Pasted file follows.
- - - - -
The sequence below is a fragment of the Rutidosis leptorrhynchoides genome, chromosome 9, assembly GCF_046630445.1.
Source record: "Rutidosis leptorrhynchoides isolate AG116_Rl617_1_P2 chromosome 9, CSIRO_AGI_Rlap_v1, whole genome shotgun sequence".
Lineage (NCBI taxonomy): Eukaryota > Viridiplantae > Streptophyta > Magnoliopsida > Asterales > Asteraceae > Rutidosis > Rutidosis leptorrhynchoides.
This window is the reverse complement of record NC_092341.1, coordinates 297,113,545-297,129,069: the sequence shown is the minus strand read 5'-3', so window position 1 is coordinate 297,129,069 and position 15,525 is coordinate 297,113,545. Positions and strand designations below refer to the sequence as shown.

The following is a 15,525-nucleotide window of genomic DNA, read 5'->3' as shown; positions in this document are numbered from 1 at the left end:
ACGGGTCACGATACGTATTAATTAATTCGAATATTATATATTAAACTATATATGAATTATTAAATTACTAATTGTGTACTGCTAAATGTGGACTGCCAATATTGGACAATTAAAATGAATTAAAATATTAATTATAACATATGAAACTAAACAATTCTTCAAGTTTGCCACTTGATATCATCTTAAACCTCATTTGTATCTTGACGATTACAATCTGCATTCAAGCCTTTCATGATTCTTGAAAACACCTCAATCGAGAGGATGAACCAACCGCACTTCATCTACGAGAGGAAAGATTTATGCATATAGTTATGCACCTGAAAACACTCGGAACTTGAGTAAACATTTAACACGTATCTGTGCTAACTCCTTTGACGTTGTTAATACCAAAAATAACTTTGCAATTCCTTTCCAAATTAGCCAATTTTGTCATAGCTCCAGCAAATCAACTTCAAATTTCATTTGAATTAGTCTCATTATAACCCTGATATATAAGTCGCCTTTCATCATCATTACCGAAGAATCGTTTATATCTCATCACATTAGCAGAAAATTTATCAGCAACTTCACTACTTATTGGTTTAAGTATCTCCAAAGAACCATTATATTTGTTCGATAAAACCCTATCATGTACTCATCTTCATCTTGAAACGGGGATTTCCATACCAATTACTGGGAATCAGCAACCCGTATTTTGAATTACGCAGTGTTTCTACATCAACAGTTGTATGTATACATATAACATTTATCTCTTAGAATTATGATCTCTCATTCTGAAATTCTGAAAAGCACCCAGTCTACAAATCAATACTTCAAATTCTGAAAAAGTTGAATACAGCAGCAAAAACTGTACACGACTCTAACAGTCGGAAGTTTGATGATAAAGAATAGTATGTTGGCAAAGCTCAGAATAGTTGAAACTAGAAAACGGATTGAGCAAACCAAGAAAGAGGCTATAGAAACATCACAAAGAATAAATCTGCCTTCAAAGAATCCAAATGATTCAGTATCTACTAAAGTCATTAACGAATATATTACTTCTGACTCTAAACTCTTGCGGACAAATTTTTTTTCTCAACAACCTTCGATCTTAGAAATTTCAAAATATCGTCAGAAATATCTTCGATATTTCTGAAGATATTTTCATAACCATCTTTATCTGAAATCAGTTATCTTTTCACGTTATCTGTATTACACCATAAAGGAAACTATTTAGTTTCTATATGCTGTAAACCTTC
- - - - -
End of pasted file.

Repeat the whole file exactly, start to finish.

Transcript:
The sequence below is a fragment of the Rutidosis leptorrhynchoides genome, chromosome 9, assembly GCF_046630445.1.
Source record: "Rutidosis leptorrhynchoides isolate AG116_Rl617_1_P2 chromosome 9, CSIRO_AGI_Rlap_v1, whole genome shotgun sequence".
Lineage (NCBI taxonomy): Eukaryota > Viridiplantae > Streptophyta > Magnoliopsida > Asterales > Asteraceae > Rutidosis > Rutidosis leptorrhynchoides.
This window is the reverse complement of record NC_092341.1, coordinates 297,113,545-297,129,069: the sequence shown is the minus strand read 5'-3', so window position 1 is coordinate 297,129,069 and position 15,525 is coordinate 297,113,545. Positions and strand designations below refer to the sequence as shown.

The following is a 15,525-nucleotide window of genomic DNA, read 5'->3' as shown; positions in this document are numbered from 1 at the left end:
ACGGGTCACGATACGTATTAATTAATTCGAATATTATATATTAAACTATATATGAATTATTAAATTACTAATTGTGTACTGCTAAATGTGGACTGCCAATATTGGACAATTAAAATGAATTAAAATATTAATTATAACATATGAAACTAAACAATTCTTCAAGTTTGCCACTTGATATCATCTTAAACCTCATTTGTATCTTGACGATTACAATCTGCATTCAAGCCTTTCATGATTCTTGAAAACACCTCAATCGAGAGGATGAACCAACCGCACTTCATCTACGAGAGGAAAGATTTATGCATATAGTTATGCACCTGAAAACACTCGGAACTTGAGTAAACATTTAACACGTATCTGTGCTAACTCCTTTGACGTTGTTAATACCAAAAATAACTTTGCAATTCCTTTCCAAATTAGCCAATTTTGTCATAGCTCCAGCAAATCAACTTCAAATTTCATTTGAATTAGTCTCATTATAACCCTGATATATAAGTCGCCTTTCATCATCATTACCGAAGAATCGTTTATATCTCATCACATTAGCAGAAAATTTATCAGCAACTTCACTACTTATTGGTTTAAGTATCTCCAAAGAACCATTATATTTGTTCGATAAAACCCTATCATGTACTCATCTTCATCTTGAAACGGGGATTTCCATACCAATTACTGGGAATCAGCAACCCGTATTTTGAATTACGCAGTGTTTCTACATCAACAGTTGTATGTATACATATAACATTTATCTCTTAGAATTATGATCTCTCATTCTGAAATTCTGAAAAGCACCCAGTCTACAAATCAATACTTCAAATTCTGAAAAAGTTGAATACAGCAGCAAAAACTGTACACGACTCTAACAGTCGGAAGTTTGATGATAAAGAATAGTATGTTGGCAAAGCTCAGAATAGTTGAAACTAGAAAACGGATTGAGCAAACCAAGAAAGAGGCTATAGAAACATCACAAAGAATAAATCTGCCTTCAAAGAATCCAAATGATTCAGTATCTACTAAAGTCATTAACGAATATATTACTTCTGACTCTAAACTCTTGCGGACAAATTTTTTTTCTCAACAACCTTCGATCTTAGAAATTTCAAAATATCGTCAGAAATATCTTCGATATTTCTGAAGATATTTTCATAACCATCTTTATCTGAAATCAGTTATCTTTTCACGTTATCTGTATTACACCATAAAGGAAACTATTTAGTTTCTATATGCTGTAAACCTTC